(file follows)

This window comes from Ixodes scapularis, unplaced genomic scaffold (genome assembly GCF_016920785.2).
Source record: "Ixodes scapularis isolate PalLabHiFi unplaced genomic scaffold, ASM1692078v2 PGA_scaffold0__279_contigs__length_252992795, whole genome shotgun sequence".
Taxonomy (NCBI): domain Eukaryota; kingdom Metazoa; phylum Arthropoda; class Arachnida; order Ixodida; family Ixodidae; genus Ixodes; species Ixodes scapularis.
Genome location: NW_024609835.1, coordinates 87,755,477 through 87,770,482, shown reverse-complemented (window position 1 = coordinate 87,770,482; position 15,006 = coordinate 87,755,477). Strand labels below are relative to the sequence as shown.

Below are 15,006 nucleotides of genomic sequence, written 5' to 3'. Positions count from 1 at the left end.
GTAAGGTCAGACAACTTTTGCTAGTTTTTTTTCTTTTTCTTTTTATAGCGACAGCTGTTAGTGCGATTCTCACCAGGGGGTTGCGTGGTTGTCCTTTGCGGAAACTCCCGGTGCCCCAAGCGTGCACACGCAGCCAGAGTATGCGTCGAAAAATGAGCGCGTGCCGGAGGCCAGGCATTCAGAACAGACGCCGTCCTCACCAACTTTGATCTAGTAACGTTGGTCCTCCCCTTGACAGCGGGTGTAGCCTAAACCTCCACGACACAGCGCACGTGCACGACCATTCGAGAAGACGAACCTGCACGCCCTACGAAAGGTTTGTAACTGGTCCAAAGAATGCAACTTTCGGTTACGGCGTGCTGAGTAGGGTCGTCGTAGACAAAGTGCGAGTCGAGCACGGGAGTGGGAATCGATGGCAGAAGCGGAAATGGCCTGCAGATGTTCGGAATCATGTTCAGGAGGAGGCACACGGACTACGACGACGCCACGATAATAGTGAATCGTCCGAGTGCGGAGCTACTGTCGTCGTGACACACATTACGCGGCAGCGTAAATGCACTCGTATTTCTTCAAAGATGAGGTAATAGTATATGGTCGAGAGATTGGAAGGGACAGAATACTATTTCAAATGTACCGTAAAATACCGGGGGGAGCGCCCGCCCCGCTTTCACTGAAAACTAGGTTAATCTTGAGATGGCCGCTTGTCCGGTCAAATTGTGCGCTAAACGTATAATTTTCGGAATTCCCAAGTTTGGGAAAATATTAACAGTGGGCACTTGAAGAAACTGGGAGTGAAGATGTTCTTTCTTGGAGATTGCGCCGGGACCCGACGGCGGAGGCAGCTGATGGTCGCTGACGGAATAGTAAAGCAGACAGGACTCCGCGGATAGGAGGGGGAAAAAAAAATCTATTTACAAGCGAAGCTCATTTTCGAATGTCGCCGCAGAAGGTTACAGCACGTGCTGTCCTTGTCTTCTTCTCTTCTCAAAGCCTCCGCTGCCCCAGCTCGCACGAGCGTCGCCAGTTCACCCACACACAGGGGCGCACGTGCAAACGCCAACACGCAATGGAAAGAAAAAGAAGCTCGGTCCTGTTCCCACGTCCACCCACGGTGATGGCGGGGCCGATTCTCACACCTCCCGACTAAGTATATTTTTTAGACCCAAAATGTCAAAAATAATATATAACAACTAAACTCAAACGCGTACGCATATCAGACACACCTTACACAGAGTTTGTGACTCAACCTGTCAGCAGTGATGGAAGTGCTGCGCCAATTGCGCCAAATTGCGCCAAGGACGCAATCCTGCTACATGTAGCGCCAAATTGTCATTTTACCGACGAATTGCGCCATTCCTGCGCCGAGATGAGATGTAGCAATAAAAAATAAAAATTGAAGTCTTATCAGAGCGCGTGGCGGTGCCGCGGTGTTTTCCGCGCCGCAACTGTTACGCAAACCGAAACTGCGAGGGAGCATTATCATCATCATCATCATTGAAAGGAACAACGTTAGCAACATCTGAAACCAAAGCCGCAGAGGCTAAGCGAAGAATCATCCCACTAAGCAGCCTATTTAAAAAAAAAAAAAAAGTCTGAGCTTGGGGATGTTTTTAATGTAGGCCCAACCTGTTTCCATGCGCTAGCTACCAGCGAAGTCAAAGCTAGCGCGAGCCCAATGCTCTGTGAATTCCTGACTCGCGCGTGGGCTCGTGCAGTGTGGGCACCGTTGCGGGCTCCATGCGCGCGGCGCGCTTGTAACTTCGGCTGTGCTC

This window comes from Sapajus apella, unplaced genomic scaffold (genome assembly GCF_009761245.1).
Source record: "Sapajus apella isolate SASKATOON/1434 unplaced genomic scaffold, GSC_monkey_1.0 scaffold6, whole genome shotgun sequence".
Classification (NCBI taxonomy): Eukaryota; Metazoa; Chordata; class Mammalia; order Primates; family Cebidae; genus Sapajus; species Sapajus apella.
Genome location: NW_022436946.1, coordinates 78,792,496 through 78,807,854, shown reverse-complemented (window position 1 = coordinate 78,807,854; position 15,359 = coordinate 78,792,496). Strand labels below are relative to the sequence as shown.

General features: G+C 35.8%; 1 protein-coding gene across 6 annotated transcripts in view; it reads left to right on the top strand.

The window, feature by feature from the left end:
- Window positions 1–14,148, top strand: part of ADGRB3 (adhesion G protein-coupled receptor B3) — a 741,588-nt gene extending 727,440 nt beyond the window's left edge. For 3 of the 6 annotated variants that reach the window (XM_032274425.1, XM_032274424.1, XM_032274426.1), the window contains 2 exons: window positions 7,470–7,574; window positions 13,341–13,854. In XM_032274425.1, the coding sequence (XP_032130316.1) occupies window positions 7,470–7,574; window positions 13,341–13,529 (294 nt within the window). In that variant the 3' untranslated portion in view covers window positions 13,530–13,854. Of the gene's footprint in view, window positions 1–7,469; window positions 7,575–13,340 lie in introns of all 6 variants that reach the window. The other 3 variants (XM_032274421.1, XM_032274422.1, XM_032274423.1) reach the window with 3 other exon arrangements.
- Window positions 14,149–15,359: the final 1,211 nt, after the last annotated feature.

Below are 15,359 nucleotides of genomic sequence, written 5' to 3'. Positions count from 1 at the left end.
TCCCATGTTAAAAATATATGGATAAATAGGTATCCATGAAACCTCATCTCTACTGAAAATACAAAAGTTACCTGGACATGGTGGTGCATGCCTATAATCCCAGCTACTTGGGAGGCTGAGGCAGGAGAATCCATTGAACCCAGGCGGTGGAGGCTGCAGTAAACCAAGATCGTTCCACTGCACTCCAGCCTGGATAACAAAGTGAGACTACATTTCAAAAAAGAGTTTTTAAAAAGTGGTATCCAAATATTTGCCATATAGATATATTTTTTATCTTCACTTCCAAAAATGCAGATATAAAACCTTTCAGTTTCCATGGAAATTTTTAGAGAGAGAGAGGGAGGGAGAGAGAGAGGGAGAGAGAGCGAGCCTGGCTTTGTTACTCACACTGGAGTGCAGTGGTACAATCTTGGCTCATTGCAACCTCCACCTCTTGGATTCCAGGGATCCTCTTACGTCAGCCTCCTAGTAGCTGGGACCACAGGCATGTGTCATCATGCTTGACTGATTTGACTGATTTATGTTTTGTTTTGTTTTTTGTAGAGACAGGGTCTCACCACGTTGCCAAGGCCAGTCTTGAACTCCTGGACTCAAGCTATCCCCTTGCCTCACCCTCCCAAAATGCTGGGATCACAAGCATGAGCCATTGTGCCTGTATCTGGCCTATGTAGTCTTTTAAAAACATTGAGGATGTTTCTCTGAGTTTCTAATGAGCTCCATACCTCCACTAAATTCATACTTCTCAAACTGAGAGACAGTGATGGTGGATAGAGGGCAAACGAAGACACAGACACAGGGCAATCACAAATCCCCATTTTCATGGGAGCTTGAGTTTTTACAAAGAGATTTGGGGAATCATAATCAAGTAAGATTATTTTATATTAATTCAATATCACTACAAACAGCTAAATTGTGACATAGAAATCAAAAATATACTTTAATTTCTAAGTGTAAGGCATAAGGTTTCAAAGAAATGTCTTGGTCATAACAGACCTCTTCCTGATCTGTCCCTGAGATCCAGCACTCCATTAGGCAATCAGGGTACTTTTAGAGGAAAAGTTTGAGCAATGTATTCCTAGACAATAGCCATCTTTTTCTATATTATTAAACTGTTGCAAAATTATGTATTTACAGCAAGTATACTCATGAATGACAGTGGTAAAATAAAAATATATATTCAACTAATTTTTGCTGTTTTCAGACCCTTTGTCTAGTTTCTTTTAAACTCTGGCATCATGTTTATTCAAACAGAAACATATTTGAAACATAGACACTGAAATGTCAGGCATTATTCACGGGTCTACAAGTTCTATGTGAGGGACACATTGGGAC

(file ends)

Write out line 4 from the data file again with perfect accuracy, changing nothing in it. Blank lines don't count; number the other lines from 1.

Genome location: NW_024609835.1, coordinates 87,755,477 through 87,770,482, shown reverse-complemented (window position 1 = coordinate 87,770,482; position 15,006 = coordinate 87,755,477). Strand labels below are relative to the sequence as shown.